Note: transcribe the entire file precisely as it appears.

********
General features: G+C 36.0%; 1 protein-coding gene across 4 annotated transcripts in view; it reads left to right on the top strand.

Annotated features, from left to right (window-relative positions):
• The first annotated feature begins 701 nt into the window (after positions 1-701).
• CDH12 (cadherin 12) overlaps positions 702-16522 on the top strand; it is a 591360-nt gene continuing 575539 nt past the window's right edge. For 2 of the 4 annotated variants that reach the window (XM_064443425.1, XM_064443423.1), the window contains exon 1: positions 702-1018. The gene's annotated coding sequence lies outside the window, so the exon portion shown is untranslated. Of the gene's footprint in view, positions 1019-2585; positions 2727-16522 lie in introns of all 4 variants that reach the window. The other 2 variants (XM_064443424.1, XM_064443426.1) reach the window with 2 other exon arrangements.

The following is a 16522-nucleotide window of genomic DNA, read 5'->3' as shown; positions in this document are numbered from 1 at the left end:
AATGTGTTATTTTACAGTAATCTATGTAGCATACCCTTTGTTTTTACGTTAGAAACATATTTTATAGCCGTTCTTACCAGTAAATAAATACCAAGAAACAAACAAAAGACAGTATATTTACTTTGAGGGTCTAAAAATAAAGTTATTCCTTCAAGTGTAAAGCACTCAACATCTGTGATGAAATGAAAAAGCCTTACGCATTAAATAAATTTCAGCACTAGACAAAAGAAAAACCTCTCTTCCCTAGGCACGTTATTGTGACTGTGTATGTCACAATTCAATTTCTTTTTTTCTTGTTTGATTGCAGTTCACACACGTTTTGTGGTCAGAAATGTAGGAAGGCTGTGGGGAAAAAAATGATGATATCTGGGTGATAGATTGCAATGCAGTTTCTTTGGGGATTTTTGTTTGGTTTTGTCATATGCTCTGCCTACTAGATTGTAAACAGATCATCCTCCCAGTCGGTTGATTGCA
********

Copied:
General features: G+C 36.0%; 1 protein-coding gene across 4 annotated transcripts in view; it reads left to right on the top strand.

Annotated features, from left to right (window-relative positions):
• The first annotated feature begins 701 nt into the window (after positions 1-701).
• CDH12 (cadherin 12) overlaps positions 702-16522 on the top strand; it is a 591360-nt gene continuing 575539 nt past the window's right edge. For 2 of the 4 annotated variants that reach the window (XM_064443425.1, XM_064443423.1), the window contains exon 1: positions 702-1018. The gene's annotated coding sequence lies outside the window, so the exon portion shown is untranslated. Of the gene's footprint in view, positions 1019-2585; positions 2727-16522 lie in introns of all 4 variants that reach the window. The other 2 variants (XM_064443424.1, XM_064443426.1) reach the window with 2 other exon arrangements.

The following is a 16522-nucleotide window of genomic DNA, read 5'->3' as shown; positions in this document are numbered from 1 at the left end:
AATGTGTTATTTTACAGTAATCTATGTAGCATACCCTTTGTTTTTACGTTAGAAACATATTTTATAGCCGTTCTTACCAGTAAATAAATACCAAGAAACAAACAAAAGACAGTATATTTACTTTGAGGGTCTAAAAATAAAGTTATTCCTTCAAGTGTAAAGCACTCAACATCTGTGATGAAATGAAAAAGCCTTACGCATTAAATAAATTTCAGCACTAGACAAAAGAAAAACCTCTCTTCCCTAGGCACGTTATTGTGACTGTGTATGTCACAATTCAATTTCTTTTTTTCTTGTTTGATTGCAGTTCACACACGTTTTGTGGTCAGAAATGTAGGAAGGCTGTGGGGAAAAAAATGATGATATCTGGGTGATAGATTGCAATGCAGTTTCTTTGGGGATTTTTGTTTGGTTTTGTCATATGCTCTGCCTACTAGATTGTAAACAGATCATCCTCCCAGTCGGTTGATTGCA